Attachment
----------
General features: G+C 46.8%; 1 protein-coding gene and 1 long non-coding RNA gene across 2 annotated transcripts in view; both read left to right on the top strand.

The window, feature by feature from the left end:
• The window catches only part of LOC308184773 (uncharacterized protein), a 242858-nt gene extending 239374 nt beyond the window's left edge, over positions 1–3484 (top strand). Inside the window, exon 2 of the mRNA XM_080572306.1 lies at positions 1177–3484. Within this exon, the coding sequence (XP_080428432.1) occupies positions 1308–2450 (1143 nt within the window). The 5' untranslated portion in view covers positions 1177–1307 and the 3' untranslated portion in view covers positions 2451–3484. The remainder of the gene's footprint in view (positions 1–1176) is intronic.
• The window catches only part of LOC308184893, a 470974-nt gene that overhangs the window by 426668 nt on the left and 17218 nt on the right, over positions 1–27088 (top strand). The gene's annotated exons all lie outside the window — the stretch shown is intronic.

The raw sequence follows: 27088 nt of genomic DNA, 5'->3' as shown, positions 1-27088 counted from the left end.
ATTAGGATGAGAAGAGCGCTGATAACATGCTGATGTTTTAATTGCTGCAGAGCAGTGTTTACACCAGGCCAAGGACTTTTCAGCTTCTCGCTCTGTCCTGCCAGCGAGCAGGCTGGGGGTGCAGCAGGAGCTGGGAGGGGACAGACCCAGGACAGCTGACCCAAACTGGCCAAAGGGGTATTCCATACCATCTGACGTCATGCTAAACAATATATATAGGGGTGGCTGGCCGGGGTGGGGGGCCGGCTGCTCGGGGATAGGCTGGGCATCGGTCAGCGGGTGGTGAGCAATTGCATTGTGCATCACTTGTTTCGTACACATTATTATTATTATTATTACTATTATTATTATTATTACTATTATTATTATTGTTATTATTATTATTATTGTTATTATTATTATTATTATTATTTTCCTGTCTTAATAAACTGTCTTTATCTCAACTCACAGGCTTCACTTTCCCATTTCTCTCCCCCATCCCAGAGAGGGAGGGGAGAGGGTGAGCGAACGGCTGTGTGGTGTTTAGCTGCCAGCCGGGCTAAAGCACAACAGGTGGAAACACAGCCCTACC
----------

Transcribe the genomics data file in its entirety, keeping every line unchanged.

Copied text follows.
General features: G+C 46.8%; 1 protein-coding gene and 1 long non-coding RNA gene across 2 annotated transcripts in view; both read left to right on the top strand.

The window, feature by feature from the left end:
• The window catches only part of LOC308184773 (uncharacterized protein), a 242858-nt gene extending 239374 nt beyond the window's left edge, over positions 1–3484 (top strand). Inside the window, exon 2 of the mRNA XM_080572306.1 lies at positions 1177–3484. Within this exon, the coding sequence (XP_080428432.1) occupies positions 1308–2450 (1143 nt within the window). The 5' untranslated portion in view covers positions 1177–1307 and the 3' untranslated portion in view covers positions 2451–3484. The remainder of the gene's footprint in view (positions 1–1176) is intronic.
• The window catches only part of LOC308184893, a 470974-nt gene that overhangs the window by 426668 nt on the left and 17218 nt on the right, over positions 1–27088 (top strand). The gene's annotated exons all lie outside the window — the stretch shown is intronic.

The raw sequence follows: 27088 nt of genomic DNA, 5'->3' as shown, positions 1-27088 counted from the left end.
ATTAGGATGAGAAGAGCGCTGATAACATGCTGATGTTTTAATTGCTGCAGAGCAGTGTTTACACCAGGCCAAGGACTTTTCAGCTTCTCGCTCTGTCCTGCCAGCGAGCAGGCTGGGGGTGCAGCAGGAGCTGGGAGGGGACAGACCCAGGACAGCTGACCCAAACTGGCCAAAGGGGTATTCCATACCATCTGACGTCATGCTAAACAATATATATAGGGGTGGCTGGCCGGGGTGGGGGGCCGGCTGCTCGGGGATAGGCTGGGCATCGGTCAGCGGGTGGTGAGCAATTGCATTGTGCATCACTTGTTTCGTACACATTATTATTATTATTATTACTATTATTATTATTATTACTATTATTATTATTGTTATTATTATTATTATTGTTATTATTATTATTATTATTATTTTCCTGTCTTAATAAACTGTCTTTATCTCAACTCACAGGCTTCACTTTCCCATTTCTCTCCCCCATCCCAGAGAGGGAGGGGAGAGGGTGAGCGAACGGCTGTGTGGTGTTTAGCTGCCAGCCGGGCTAAAGCACAACAGGTGGAAACACAGCCCTACC